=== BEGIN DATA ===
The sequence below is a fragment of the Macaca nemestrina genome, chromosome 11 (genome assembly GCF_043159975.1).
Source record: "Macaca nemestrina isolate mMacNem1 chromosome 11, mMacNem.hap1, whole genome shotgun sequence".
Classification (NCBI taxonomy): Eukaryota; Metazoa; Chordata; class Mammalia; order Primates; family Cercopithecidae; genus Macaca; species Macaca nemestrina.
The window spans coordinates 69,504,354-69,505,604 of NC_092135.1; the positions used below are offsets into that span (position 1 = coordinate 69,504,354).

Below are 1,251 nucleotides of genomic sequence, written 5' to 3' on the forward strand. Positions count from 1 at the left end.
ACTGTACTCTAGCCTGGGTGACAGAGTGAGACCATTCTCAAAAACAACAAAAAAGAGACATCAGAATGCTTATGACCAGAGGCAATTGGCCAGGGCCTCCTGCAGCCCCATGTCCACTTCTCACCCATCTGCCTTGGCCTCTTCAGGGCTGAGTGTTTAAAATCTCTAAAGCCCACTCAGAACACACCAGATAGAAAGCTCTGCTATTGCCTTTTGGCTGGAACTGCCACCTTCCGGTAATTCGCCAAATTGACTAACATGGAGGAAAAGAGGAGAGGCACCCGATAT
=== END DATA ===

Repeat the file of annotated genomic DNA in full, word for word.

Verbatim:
The sequence below is a fragment of the Macaca nemestrina genome, chromosome 11 (genome assembly GCF_043159975.1).
Source record: "Macaca nemestrina isolate mMacNem1 chromosome 11, mMacNem.hap1, whole genome shotgun sequence".
Classification (NCBI taxonomy): Eukaryota; Metazoa; Chordata; class Mammalia; order Primates; family Cercopithecidae; genus Macaca; species Macaca nemestrina.
The window spans coordinates 69,504,354-69,505,604 of NC_092135.1; the positions used below are offsets into that span (position 1 = coordinate 69,504,354).

Below are 1,251 nucleotides of genomic sequence, written 5' to 3' on the forward strand. Positions count from 1 at the left end.
ACTGTACTCTAGCCTGGGTGACAGAGTGAGACCATTCTCAAAAACAACAAAAAAGAGACATCAGAATGCTTATGACCAGAGGCAATTGGCCAGGGCCTCCTGCAGCCCCATGTCCACTTCTCACCCATCTGCCTTGGCCTCTTCAGGGCTGAGTGTTTAAAATCTCTAAAGCCCACTCAGAACACACCAGATAGAAAGCTCTGCTATTGCCTTTTGGCTGGAACTGCCACCTTCCGGTAATTCGCCAAATTGACTAACATGGAGGAAAAGAGGAGAGGCACCCGATAT